One could claim that this is neither nice nor particularly aesthetic — but don’t think that’s needed here! René Kollo as Siegfried: his voice is strong, brilliant, has a youthful timbre and is actually (in my opinion) the better choice than Suthaus (see below) for this part of the opera — unfortunately, his singing is far too “artful / artificial”, with a strong vibrato, which is detrimental overall: he does not reach my heart, his singing sounds less “truthful” than Suthaus.
  • Scene_2: As expected from the preceding operas, Theo Adam‘s Wanderer (Wotan) with his heavy “over-vibrato” more than offsets Schreier’s talent as a comedian — too bad!
  • Scene_3: (see scene 1 above)
  • Rating: 4.0 / 5


  • Introduction, Scene 1: Siegmund Nimsgern as Alberich (as already in “Das Rheingold”) is superb, impressive. Unfortunately, there’s againTheo Adam as Wanderer …
  • Scene_2: For Siegfried and Mime see Act I, Scene 1 above; Matti Salminen as Fafner is great, a giant bass voice. Waldvogel: I like Norma Sharp‘s clear (more controlled, less dramatic) voice more than Rita Streich’s in Furtwängler’s recording.
  • Scene_3: For the singers see above; Janowski’s tempo is fluent, focusing on drama and expression.
  • Rating: 4.4 / 5


  • Introduction: Janowski’s tempo and overall interpretation is fluent, dramatic, driving forward — very good!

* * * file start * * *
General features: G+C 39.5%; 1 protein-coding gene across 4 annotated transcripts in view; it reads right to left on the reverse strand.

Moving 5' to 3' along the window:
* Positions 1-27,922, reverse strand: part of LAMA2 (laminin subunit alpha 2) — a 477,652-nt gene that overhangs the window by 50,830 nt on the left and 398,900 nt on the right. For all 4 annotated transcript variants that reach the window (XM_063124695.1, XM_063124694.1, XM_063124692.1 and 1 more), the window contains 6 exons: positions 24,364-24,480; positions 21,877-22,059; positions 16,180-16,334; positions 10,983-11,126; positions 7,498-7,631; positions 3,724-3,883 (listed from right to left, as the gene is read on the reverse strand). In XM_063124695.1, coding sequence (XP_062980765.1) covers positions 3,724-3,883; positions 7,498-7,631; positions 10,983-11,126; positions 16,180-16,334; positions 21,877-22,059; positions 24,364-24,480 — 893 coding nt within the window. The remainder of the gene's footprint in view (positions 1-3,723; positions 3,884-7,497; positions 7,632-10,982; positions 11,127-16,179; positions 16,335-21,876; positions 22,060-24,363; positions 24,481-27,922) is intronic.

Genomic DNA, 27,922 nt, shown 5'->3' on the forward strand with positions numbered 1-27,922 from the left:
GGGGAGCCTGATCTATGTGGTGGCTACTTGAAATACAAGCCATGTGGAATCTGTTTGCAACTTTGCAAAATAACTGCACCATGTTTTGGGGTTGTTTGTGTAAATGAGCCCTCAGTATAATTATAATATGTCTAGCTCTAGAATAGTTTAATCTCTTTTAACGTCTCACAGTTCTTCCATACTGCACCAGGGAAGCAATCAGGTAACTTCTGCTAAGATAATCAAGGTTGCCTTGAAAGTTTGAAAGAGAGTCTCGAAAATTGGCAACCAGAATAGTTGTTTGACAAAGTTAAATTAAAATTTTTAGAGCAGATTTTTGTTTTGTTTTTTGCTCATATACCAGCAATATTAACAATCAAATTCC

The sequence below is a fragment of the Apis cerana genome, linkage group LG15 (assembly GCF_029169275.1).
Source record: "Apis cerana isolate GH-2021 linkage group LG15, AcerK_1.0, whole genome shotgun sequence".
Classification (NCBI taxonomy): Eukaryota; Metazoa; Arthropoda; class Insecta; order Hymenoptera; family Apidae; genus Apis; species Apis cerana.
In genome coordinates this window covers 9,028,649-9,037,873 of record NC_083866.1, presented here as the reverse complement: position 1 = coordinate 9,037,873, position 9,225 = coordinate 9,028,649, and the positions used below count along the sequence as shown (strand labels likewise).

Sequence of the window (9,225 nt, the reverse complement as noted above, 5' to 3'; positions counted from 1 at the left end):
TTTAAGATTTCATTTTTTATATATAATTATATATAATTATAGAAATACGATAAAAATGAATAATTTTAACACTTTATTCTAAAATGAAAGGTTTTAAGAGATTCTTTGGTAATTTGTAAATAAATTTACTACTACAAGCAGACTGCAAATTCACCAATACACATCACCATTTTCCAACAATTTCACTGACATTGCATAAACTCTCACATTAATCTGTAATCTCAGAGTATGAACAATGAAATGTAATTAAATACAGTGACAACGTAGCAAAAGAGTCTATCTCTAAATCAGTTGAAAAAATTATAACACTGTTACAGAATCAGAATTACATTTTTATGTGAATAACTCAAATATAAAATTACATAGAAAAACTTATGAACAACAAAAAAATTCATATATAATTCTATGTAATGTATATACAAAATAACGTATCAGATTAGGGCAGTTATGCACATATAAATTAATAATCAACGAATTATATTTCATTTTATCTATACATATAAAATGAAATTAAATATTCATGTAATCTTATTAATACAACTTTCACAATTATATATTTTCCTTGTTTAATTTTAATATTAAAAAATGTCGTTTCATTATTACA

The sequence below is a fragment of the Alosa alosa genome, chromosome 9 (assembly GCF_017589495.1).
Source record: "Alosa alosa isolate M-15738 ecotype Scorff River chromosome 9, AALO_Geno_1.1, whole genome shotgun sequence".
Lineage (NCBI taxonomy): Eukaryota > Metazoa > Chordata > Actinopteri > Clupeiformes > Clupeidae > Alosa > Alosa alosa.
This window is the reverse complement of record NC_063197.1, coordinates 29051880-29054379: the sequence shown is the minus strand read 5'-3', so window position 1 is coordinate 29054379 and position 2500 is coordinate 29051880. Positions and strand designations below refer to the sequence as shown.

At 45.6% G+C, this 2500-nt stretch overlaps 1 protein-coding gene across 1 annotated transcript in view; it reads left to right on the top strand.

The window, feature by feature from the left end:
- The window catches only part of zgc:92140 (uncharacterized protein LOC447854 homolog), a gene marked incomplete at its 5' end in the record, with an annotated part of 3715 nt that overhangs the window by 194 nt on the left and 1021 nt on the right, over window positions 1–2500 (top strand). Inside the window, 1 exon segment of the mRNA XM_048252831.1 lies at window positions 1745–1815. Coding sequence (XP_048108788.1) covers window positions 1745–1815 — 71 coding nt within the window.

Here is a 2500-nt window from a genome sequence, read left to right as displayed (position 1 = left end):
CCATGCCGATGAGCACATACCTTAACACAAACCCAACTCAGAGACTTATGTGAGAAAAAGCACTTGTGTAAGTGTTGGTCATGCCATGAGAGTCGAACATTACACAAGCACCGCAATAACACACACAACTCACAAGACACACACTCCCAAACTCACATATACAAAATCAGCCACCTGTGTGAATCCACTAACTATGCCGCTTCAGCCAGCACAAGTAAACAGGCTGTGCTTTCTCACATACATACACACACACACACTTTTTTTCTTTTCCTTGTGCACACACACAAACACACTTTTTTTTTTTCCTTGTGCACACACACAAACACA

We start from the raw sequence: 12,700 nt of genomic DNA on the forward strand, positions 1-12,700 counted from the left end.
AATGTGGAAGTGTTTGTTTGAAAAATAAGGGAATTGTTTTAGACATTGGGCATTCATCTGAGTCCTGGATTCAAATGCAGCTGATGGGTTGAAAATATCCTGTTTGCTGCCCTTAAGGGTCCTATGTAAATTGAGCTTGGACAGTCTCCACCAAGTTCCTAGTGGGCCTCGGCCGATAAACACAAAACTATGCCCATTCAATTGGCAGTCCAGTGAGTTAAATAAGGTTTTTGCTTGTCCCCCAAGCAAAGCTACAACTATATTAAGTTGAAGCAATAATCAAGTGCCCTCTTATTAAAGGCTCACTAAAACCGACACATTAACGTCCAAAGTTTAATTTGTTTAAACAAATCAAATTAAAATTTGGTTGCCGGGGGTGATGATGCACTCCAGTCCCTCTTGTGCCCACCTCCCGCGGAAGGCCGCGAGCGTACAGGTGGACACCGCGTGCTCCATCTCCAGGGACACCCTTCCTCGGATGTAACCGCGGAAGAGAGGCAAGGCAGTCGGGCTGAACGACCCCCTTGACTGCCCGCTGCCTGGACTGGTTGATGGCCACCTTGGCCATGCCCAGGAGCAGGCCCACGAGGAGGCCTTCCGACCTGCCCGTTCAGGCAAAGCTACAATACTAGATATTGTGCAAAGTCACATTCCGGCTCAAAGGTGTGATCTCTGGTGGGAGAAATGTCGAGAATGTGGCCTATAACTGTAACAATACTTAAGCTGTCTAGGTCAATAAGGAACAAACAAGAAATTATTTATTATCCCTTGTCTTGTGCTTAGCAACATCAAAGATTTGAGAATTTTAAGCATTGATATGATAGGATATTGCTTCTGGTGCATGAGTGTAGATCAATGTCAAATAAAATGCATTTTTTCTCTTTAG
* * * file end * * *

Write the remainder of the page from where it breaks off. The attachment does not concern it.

• Scene_1: I don’t want to repeat my criticism of Theo Adam as Wotan; Ortrun Wenkel as Erda isn’t really better, I’m afraid: she also uses a very heavy vibrato, and in the lower sections she lacks volume, and her intonation isn’t always 100% clean.
  • Scene_2: See above for Wotan / Wanderer and Siegfried.
  • Scene_3: The introduction to this scene is extremely exposed, with the violins playing at the very top end — and I’m a bit disappointed about the Staatskapelle Dresden which doesn’t always sound really clean in these parts! While for the first part of the opera René Kollo‘s youthful, more brilliant timbre was maybe more adequate than Ludwig Suthaus’ — but here we need a singer with a voice clearly more mature, hence even just from the character of the voice I prefer Suthaus.
    Jeannine Altmeyer as Brünnhilde has an excellent voice, virtuosic, very strong in the upper register. But overall, I clearly prefer Furtwängler’s recording here: this isn’t about singing loud and virtuoso (the two singers appear louder than the very big orchestra!) — it’s about emotions, about intimate thoughts and feelings, about truthful, credible performance of the two main characters; brilliance and perfection alone don’t quite cut it here, I’m afraid. Plus, both singers (especially Kollo) use more than enough vibrato and often have a tendency of approaching the pitch of exposed notes from below.
  • Rating: 3.9 / 5


  • Total duration: 3h 52′
  • Overall rating: 4.1 / 5 (relative)

Wilhelm Furtwängler


  • Introduction: The recording technique does not help here — expectation and suspense can hardly be sensed where the orchestra sounds like through a narrow tube, with tunnel vision onto individual brass and other instruments.